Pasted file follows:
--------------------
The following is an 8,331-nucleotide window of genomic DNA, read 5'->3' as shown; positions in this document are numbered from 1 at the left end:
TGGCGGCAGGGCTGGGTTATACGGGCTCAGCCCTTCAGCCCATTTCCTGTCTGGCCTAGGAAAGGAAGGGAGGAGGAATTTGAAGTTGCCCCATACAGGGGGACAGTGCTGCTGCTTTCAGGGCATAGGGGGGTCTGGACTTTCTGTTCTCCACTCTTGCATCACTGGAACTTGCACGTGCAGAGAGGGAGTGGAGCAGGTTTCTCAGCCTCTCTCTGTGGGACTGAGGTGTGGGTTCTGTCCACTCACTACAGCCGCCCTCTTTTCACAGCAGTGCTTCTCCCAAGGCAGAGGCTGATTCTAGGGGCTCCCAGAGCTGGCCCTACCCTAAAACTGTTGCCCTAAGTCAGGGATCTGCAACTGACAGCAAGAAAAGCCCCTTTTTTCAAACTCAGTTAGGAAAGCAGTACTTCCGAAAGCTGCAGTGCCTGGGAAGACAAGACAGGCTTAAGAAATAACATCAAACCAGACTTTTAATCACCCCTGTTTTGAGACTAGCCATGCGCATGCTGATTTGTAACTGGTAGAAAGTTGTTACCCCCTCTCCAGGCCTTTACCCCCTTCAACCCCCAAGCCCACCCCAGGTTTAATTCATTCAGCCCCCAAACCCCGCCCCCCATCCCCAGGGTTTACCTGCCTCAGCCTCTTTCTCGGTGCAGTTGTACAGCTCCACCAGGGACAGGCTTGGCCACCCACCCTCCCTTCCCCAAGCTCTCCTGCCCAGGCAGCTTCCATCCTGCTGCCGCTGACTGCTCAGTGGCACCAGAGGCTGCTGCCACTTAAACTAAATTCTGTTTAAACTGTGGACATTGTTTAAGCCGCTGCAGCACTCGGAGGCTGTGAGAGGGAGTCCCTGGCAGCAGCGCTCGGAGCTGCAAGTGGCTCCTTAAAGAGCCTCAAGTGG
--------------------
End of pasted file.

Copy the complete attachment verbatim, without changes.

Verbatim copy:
The following is an 8,331-nucleotide window of genomic DNA, read 5'->3' as shown; positions in this document are numbered from 1 at the left end:
TGGCGGCAGGGCTGGGTTATACGGGCTCAGCCCTTCAGCCCATTTCCTGTCTGGCCTAGGAAAGGAAGGGAGGAGGAATTTGAAGTTGCCCCATACAGGGGGACAGTGCTGCTGCTTTCAGGGCATAGGGGGGTCTGGACTTTCTGTTCTCCACTCTTGCATCACTGGAACTTGCACGTGCAGAGAGGGAGTGGAGCAGGTTTCTCAGCCTCTCTCTGTGGGACTGAGGTGTGGGTTCTGTCCACTCACTACAGCCGCCCTCTTTTCACAGCAGTGCTTCTCCCAAGGCAGAGGCTGATTCTAGGGGCTCCCAGAGCTGGCCCTACCCTAAAACTGTTGCCCTAAGTCAGGGATCTGCAACTGACAGCAAGAAAAGCCCCTTTTTTCAAACTCAGTTAGGAAAGCAGTACTTCCGAAAGCTGCAGTGCCTGGGAAGACAAGACAGGCTTAAGAAATAACATCAAACCAGACTTTTAATCACCCCTGTTTTGAGACTAGCCATGCGCATGCTGATTTGTAACTGGTAGAAAGTTGTTACCCCCTCTCCAGGCCTTTACCCCCTTCAACCCCCAAGCCCACCCCAGGTTTAATTCATTCAGCCCCCAAACCCCGCCCCCCATCCCCAGGGTTTACCTGCCTCAGCCTCTTTCTCGGTGCAGTTGTACAGCTCCACCAGGGACAGGCTTGGCCACCCACCCTCCCTTCCCCAAGCTCTCCTGCCCAGGCAGCTTCCATCCTGCTGCCGCTGACTGCTCAGTGGCACCAGAGGCTGCTGCCACTTAAACTAAATTCTGTTTAAACTGTGGACATTGTTTAAGCCGCTGCAGCACTCGGAGGCTGTGAGAGGGAGTCCCTGGCAGCAGCGCTCGGAGCTGCAAGTGGCTCCTTAAAGAGCCTCAAGTGG